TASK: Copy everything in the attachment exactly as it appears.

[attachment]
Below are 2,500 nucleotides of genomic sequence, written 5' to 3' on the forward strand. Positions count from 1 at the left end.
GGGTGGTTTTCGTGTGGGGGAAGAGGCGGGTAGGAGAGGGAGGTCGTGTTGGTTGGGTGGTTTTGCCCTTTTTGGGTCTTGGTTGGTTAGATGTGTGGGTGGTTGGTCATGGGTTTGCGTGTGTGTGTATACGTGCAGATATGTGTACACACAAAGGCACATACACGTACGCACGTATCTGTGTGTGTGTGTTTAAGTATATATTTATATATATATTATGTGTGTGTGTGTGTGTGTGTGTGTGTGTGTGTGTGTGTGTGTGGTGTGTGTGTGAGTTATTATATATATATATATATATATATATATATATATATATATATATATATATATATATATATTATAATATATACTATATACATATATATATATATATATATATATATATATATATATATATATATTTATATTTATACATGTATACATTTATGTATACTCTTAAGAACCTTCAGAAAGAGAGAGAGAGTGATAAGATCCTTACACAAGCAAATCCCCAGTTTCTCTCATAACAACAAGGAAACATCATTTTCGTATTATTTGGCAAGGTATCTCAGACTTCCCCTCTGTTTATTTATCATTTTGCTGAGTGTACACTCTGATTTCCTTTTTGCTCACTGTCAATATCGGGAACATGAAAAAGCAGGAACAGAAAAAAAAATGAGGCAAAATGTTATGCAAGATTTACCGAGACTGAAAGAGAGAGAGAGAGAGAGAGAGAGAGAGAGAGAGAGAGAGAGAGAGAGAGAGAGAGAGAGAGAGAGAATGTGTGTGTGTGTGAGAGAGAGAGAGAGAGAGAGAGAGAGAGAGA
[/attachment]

Below are 2,500 nucleotides of genomic sequence, written 5' to 3' on the forward strand. Positions count from 1 at the left end.
GGGTGGTTTTCGTGTGGGGGAAGAGGCGGGTAGGAGAGGGAGGTCGTGTTGGTTGGGTGGTTTTGCCCTTTTTGGGTCTTGGTTGGTTAGATGTGTGGGTGGTTGGTCATGGGTTTGCGTGTGTGTGTATACGTGCAGATATGTGTACACACAAAGGCACATACACGTACGCACGTATCTGTGTGTGTGTGTTTAAGTATATATTTATATATATATTATGTGTGTGTGTGTGTGTGTGTGTGTGTGTGTGTGTGTGTGTGTGGTGTGTGTGTGAGTTATTATATATATATATATATATATATATATATATATATATATATATATATATATATATATATTATAATATATACTATATACATATATATATATATATATATATATATATATATATATATATATATTTATATTTATACATGTATACATTTATGTATACTCTTAAGAACCTTCAGAAAGAGAGAGAGAGTGATAAGATCCTTACACAAGCAAATCCCCAGTTTCTCTCATAACAACAAGGAAACATCATTTTCGTATTATTTGGCAAGGTATCTCAGACTTCCCCTCTGTTTATTTATCATTTTGCTGAGTGTACACTCTGATTTCCTTTTTGCTCACTGTCAATATCGGGAACATGAAAAAGCAGGAACAGAAAAAAAAATGAGGCAAAATGTTATGCAAGATTTACCGAGACTGAAAGAGAGAGAGAGAGAGAGAGAGAGAGAGAGAGAGAGAGAGAGAGAGAGAGAGAGAGAGAGAGAGAGAATGTGTGTGTGTGTGAGAGAGAGAGAGAGAGAGAGAGAGAGAGAGA